Doctors Without Borders Working In New York After Hurricane Sandy

Doctors Without Borders Heads To New York For Hurricane Sand Relief

Doctors Without Borders has set up its first medical clinic inside the United States to help with relief from Hurricane Sandy. For Manhattan doctor Lucy Doyle, who has spent time with the global medical relief organization in the Democratic Republic of Congo and Kenya, being at home is an eye-opener.

Instead of helping in a far-off country, Doyle is now finding herself on the front line of a disaster area just miles from where she normally works, reports Yahoo! News. Doyle stated:

“A lot of us have said it feels a lot like being in the field in a foreign country.”

Doyle, who works with Doctors Without Borders, specializes in internal medicine at New York’s Bellevue Hospital, which has been closed due to damage from Sandy. The medical relief organization has opened temporary emergency clinics in the Rockaways, which is a remote part of Queens that faces the Atlantic Ocean.

Some residents in the area are still lacking in power and heat more than a week after the massive storm came ashore, wreaking havoc on 21 states. Doyle commented, “I don’t think any of us expected to see this level of lacking access to healthcare.”

The Associated Free Press notes that Doctors Without Borders media relations manager Michael Goldfarb noted there have been gaps in health care after Hurricane Sandy that the organization is able to address. He stated:

“There are real needs here and we’re doing our best to try to meet them. There are vulnerable people here.”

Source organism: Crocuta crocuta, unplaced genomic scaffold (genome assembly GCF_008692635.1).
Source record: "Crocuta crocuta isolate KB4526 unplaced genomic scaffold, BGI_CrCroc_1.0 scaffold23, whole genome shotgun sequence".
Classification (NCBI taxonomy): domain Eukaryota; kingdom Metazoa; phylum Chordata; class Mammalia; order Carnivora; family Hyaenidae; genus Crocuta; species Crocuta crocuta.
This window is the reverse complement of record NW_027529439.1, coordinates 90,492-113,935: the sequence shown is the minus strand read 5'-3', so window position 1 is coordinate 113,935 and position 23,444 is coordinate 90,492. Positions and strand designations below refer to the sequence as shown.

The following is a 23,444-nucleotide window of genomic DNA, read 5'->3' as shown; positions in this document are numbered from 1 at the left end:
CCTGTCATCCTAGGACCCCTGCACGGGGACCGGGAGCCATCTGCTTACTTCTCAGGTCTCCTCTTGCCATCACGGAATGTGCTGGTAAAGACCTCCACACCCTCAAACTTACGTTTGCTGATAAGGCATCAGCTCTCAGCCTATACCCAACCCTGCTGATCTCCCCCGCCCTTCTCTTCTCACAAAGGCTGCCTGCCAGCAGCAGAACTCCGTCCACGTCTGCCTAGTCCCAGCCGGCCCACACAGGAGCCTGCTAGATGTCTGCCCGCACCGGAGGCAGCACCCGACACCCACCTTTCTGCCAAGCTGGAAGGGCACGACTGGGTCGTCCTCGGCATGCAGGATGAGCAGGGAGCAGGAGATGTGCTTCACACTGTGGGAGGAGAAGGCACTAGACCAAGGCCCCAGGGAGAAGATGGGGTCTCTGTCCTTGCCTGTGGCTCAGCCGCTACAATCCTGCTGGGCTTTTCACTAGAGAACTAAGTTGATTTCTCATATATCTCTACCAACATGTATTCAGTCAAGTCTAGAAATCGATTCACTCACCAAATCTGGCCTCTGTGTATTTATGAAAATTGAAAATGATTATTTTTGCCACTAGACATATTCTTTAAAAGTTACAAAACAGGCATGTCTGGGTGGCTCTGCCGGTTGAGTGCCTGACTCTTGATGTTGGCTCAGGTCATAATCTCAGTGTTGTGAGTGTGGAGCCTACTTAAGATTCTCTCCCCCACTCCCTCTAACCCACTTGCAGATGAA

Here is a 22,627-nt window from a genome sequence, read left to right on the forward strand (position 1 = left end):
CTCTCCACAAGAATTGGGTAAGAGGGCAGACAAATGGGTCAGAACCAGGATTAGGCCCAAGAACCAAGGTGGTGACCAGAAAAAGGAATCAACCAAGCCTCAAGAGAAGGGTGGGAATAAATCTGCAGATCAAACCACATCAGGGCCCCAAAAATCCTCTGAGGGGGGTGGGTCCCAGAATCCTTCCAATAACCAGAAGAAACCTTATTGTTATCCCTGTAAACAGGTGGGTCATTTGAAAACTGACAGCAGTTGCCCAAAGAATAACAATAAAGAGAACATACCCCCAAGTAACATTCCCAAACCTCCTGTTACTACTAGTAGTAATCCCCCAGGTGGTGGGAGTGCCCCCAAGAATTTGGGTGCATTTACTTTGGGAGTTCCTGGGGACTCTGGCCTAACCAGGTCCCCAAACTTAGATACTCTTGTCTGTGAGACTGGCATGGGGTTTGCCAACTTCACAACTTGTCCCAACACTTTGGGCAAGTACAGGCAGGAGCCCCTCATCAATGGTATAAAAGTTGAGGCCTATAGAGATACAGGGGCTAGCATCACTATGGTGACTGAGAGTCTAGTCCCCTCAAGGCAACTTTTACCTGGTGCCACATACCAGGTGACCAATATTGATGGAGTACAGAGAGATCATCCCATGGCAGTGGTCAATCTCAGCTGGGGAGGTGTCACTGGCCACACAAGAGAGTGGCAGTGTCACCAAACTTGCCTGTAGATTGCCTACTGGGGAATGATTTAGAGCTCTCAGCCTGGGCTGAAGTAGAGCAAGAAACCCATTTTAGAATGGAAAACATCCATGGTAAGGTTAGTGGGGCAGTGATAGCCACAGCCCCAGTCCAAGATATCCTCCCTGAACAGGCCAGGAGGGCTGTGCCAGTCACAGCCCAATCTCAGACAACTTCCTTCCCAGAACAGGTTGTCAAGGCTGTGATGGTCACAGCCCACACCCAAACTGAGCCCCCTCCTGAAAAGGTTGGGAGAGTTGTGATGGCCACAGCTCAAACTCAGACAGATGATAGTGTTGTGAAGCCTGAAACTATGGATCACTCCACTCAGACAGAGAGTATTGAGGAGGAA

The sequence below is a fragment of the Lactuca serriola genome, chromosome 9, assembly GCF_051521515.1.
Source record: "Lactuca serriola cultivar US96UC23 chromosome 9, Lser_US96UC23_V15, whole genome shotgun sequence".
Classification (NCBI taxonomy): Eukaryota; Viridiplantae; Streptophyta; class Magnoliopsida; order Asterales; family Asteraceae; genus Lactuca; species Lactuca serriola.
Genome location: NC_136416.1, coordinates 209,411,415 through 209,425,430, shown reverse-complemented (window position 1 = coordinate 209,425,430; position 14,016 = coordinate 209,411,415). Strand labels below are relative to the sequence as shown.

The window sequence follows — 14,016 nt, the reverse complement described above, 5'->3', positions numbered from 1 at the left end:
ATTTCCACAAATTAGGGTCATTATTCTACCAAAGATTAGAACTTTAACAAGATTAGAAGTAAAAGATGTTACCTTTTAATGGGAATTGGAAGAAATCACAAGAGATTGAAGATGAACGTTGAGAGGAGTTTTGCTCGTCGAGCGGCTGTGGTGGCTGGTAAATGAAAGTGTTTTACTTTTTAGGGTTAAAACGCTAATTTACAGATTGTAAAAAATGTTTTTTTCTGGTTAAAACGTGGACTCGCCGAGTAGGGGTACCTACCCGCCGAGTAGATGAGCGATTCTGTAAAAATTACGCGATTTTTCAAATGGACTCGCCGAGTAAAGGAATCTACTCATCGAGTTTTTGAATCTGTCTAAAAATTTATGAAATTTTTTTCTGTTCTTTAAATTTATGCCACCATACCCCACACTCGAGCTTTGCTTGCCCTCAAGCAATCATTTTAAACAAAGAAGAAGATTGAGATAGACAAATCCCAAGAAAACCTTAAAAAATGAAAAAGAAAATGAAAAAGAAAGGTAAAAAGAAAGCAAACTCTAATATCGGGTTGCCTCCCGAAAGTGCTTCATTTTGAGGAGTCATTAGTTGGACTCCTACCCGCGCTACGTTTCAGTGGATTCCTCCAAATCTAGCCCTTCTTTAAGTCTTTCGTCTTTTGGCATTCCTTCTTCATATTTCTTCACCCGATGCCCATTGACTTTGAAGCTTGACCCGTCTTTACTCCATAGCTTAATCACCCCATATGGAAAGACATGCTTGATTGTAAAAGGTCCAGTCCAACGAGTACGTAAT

Candie Humphrey, 28, a nurse practitioner, stated that she never thought the first place she would team up with the organization would be in her own backyard. The Brooklyn resident has been training with the organization since September and is awaiting her first placement overseas.

Humphrey stated that she has provided home visit-type health to people in buildings that have no electricity or running water above the fifth floor. She added that some people on the upper floors “are essentially trapped” because of ailments like knee and back problems that prevent them from walking up and down stairs. Humphrey explained:

“We are seeing a lot of people who are running out of their medications. People with diabetes, type 2, HIV, high cholesterol, other chronic health conditions that are not getting the medications that they normally would be taking because their supply chain has been broken.”

Nicole Russell, 64, has been helping direct her friends and neighbors to the clinic, which is in the bottom floor of her apartment building. She praised the volunteers from Doctors Without Borders and the Red Cross who she has seen repeatedly walking up and down 20 flights of stairs to take care of patients.